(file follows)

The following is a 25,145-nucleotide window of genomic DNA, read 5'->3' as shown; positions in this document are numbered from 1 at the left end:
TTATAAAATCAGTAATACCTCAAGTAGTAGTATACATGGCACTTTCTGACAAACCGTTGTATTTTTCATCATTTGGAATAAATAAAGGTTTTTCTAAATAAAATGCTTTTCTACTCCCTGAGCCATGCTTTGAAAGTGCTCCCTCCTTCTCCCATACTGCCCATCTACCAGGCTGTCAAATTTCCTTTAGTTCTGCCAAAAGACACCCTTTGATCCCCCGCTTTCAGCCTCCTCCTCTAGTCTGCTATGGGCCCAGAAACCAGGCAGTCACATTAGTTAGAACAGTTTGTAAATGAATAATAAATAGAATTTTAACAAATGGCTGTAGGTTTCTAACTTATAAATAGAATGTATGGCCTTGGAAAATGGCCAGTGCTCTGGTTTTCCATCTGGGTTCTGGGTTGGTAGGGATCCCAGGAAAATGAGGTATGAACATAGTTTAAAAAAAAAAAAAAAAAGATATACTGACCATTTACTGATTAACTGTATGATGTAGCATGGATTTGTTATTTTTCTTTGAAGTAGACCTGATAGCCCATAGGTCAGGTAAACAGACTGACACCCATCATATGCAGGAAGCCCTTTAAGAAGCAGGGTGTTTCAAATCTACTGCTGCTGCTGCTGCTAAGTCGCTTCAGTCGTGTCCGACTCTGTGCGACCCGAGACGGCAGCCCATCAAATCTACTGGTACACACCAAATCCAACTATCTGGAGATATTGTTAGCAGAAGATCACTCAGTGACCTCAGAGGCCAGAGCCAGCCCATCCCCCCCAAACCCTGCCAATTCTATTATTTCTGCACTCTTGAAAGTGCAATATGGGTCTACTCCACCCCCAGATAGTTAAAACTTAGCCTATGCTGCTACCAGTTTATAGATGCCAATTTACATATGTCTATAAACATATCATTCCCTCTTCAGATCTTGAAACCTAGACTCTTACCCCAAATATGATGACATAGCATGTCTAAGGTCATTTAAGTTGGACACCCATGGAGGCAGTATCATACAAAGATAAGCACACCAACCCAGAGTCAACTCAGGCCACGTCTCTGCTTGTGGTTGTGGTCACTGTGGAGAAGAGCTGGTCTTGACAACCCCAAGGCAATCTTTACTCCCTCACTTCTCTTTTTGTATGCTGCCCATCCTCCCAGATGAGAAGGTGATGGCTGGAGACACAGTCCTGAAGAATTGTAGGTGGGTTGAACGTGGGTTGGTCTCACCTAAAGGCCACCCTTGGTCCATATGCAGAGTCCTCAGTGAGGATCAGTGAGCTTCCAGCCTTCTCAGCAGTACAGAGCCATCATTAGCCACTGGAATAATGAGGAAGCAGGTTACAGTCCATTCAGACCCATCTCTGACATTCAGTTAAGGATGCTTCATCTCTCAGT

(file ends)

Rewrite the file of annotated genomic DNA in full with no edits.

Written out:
The following is a 25,145-nucleotide window of genomic DNA, read 5'->3' as shown; positions in this document are numbered from 1 at the left end:
TTATAAAATCAGTAATACCTCAAGTAGTAGTATACATGGCACTTTCTGACAAACCGTTGTATTTTTCATCATTTGGAATAAATAAAGGTTTTTCTAAATAAAATGCTTTTCTACTCCCTGAGCCATGCTTTGAAAGTGCTCCCTCCTTCTCCCATACTGCCCATCTACCAGGCTGTCAAATTTCCTTTAGTTCTGCCAAAAGACACCCTTTGATCCCCCGCTTTCAGCCTCCTCCTCTAGTCTGCTATGGGCCCAGAAACCAGGCAGTCACATTAGTTAGAACAGTTTGTAAATGAATAATAAATAGAATTTTAACAAATGGCTGTAGGTTTCTAACTTATAAATAGAATGTATGGCCTTGGAAAATGGCCAGTGCTCTGGTTTTCCATCTGGGTTCTGGGTTGGTAGGGATCCCAGGAAAATGAGGTATGAACATAGTTTAAAAAAAAAAAAAAAAAGATATACTGACCATTTACTGATTAACTGTATGATGTAGCATGGATTTGTTATTTTTCTTTGAAGTAGACCTGATAGCCCATAGGTCAGGTAAACAGACTGACACCCATCATATGCAGGAAGCCCTTTAAGAAGCAGGGTGTTTCAAATCTACTGCTGCTGCTGCTGCTAAGTCGCTTCAGTCGTGTCCGACTCTGTGCGACCCGAGACGGCAGCCCATCAAATCTACTGGTACACACCAAATCCAACTATCTGGAGATATTGTTAGCAGAAGATCACTCAGTGACCTCAGAGGCCAGAGCCAGCCCATCCCCCCCAAACCCTGCCAATTCTATTATTTCTGCACTCTTGAAAGTGCAATATGGGTCTACTCCACCCCCAGATAGTTAAAACTTAGCCTATGCTGCTACCAGTTTATAGATGCCAATTTACATATGTCTATAAACATATCATTCCCTCTTCAGATCTTGAAACCTAGACTCTTACCCCAAATATGATGACATAGCATGTCTAAGGTCATTTAAGTTGGACACCCATGGAGGCAGTATCATACAAAGATAAGCACACCAACCCAGAGTCAACTCAGGCCACGTCTCTGCTTGTGGTTGTGGTCACTGTGGAGAAGAGCTGGTCTTGACAACCCCAAGGCAATCTTTACTCCCTCACTTCTCTTTTTGTATGCTGCCCATCCTCCCAGATGAGAAGGTGATGGCTGGAGACACAGTCCTGAAGAATTGTAGGTGGGTTGAACGTGGGTTGGTCTCACCTAAAGGCCACCCTTGGTCCATATGCAGAGTCCTCAGTGAGGATCAGTGAGCTTCCAGCCTTCTCAGCAGTACAGAGCCATCATTAGCCACTGGAATAATGAGGAAGCAGGTTACAGTCCATTCAGACCCATCTCTGACATTCAGTTAAGGATGCTTCATCTCTCAGT